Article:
By Darren Lum
There’s a lot of work needing to be done in the Municipality of Dysart et al according to former mayor Murray Fearrey, who wants to be the candidate to do it and is hoping voters feel the same way.
He cited several reasons for re-entering politics after a four years away after he lost to outgoing Mayor Andrea Roberts, who is not running in the upcoming municipal election in October.
Among them, he said, include issues that were not handled this past term and how vacancies need to be filled, which includes the mayor’s seat and the deputy mayor’s seat on Dysart council, including positions on Haliburton County council.
“So, I think that the issues that are on the table, the important issues, by the way, which have not been dealt with, I think that I can [help with my] experience and do the right thing for Dysart. And Dysart does need strong representation at the county,” he said.
The former mayor who served more than four decades referenced the shoreline preservation bylaw, the concerns surrounding Air BnB and cottage rental businesses, which are “two huge issues for waterfront property owners.”
He adds this was an issue that came up during the last municipal election and feels it wasn’t handled.
“So, I think we have to move forward on some of those things and, plus, I got concerns about the health services. What can we do? What do we need to do as a community to correct those situations that we’ve gotten now, which are pretty scary by the way,” he said.
Fearrey filed his nomination on July 12, but was motivated by “many” people – more than a dozen he said – who communicated their support for him to return to politics the past three months.
“I made sure my health was as good as it could be for my age. And it’s something that I can do, but I believe I can do it a reasonably good job for people,” he said.
The 80-year-old said running in this election isn’t about his ego.
“I don’t need this, but I want to do it for the community and for Dysart. I’ve spent half my life working for the people here and I just want to make sure that we leave things so there’s somebody else [and is] going to move up on council that hopefully we got some new faces there and some stronger voices and then take over when we’re done here,” he said.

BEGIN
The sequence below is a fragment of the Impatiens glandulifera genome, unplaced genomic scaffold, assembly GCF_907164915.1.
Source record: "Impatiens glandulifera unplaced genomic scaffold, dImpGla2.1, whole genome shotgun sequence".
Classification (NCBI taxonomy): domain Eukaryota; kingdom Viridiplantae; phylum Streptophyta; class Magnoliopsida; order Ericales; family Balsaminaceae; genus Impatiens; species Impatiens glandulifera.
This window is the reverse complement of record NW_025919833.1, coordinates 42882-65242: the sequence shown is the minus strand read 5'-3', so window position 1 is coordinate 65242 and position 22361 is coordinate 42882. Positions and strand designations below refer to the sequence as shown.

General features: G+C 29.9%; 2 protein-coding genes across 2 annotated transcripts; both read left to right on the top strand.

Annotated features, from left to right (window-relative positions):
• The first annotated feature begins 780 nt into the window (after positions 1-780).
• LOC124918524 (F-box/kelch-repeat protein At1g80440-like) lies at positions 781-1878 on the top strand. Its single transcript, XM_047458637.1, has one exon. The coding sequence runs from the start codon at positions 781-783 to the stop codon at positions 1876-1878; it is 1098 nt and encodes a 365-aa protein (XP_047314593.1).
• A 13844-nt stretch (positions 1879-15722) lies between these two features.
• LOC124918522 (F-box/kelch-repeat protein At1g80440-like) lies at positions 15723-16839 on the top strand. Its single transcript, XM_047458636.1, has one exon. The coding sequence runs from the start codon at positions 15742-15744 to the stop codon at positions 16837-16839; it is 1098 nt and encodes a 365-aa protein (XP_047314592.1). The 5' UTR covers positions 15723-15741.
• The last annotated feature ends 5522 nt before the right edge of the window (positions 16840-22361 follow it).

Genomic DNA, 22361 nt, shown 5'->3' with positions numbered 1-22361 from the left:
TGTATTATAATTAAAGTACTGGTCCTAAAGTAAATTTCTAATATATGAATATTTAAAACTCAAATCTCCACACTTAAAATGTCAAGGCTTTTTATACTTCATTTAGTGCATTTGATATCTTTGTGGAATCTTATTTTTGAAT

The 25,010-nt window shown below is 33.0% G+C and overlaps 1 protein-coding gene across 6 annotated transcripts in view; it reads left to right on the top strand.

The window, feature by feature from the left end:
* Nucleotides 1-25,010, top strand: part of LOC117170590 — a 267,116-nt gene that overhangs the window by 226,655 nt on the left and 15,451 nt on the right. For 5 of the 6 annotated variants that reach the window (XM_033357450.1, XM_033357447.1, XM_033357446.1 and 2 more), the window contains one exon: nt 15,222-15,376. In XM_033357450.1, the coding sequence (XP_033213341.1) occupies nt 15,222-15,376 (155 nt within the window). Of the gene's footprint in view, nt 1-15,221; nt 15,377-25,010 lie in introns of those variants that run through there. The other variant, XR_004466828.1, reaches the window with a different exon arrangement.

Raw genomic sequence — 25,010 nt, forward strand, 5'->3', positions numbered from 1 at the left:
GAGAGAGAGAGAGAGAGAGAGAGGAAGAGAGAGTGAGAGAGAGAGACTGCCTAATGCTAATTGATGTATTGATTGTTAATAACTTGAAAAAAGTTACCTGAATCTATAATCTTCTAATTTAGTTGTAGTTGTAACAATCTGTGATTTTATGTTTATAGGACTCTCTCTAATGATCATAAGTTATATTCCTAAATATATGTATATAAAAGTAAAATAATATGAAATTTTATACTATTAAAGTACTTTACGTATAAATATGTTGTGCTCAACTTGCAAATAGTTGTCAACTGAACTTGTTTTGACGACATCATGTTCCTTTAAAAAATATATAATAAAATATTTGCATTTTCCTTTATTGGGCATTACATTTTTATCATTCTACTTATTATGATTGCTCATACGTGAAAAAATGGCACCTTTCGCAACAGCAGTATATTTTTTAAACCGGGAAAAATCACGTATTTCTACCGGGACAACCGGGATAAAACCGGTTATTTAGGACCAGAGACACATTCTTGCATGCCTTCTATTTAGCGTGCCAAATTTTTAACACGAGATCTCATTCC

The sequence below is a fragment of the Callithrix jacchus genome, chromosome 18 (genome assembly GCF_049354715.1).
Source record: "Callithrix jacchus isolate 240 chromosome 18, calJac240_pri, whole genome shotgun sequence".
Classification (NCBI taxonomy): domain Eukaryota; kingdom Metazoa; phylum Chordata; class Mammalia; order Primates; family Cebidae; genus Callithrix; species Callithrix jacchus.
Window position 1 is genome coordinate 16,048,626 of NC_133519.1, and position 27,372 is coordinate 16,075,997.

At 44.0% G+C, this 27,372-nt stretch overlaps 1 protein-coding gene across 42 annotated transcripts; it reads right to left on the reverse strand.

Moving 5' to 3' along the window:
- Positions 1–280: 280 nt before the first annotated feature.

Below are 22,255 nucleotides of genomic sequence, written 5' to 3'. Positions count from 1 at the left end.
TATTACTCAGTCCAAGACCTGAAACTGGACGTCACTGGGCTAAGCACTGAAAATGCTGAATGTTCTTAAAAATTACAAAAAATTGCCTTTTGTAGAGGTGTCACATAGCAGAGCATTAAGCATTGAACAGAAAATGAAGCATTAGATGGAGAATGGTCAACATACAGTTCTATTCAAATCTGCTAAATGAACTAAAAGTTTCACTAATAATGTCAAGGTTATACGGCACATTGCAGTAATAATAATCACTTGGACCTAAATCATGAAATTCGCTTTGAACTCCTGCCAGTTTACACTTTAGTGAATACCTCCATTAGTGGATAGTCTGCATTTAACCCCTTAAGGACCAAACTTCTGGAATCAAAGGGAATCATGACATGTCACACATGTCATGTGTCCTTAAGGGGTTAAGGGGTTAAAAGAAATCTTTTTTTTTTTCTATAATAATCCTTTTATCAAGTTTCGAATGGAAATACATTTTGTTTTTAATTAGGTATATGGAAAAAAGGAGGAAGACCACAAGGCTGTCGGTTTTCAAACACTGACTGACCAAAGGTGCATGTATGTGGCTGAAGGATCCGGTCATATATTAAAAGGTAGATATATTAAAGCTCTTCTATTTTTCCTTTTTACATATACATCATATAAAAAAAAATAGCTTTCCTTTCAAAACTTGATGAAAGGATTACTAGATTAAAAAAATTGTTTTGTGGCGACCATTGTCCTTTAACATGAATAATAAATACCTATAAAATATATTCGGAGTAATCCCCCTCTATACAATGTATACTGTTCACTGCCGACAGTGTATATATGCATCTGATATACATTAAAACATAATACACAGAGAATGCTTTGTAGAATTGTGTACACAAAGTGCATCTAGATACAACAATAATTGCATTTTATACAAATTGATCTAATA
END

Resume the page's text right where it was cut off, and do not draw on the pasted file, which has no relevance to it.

The former mayor said age is just a number and people die in their 40s, 50s and 60s.
As long as a person’s mind is sharp to make decisions, that’s the important thing, he said.
“That’s what matters in politics is that you can make decisions … they’re not always perfect, but make decisions and move the community forward,” he said.
He dispelled any notion that he will run as a “slate” with Walt McKecknie, who filed his nomination to run for the deputy mayor a few days before Fearrey.
“No, I’m my own candidate. I’ve always been my own candidate and, you know what, because you can’t, I don’t like slates and I don’t like teams,” he said.
McKechnie, who is a councillor currently, served on council with Fearrey for two terms.
Fearrey acknowledges the two have talked, but he said he talks to everybody. The two are friends and have known each other for decades, but this doesn’t mean the two are in agreement on everything, he added.
Other nominations for Dysart council include Rob McCaig for Ward 1, Daniel Roberts for Ward 2, Tammy Donaldson for Ward 3, Rod Dobson for Ward 4 and Gary Brohman for school trustee. Currently, these candidates are running unopposed and no one has been nominated for Ward 5.
Nominations will be accepted up until Aug. 19 at 2 p.m. The 2022 Ontario Municipal and School Board Election is on Oct. 24. The advance voting period starts Oct. 14. Voting can be performed by the internet or by telephone. Residents are encouraged to confirm they are eligible to vote. See voterlookup.ca to update information and ensure you’re on the voters list. The official election results will be declared on Oct. 25 and the inaugural meeting for the 2022 to 2026 term of council is Nov. 15.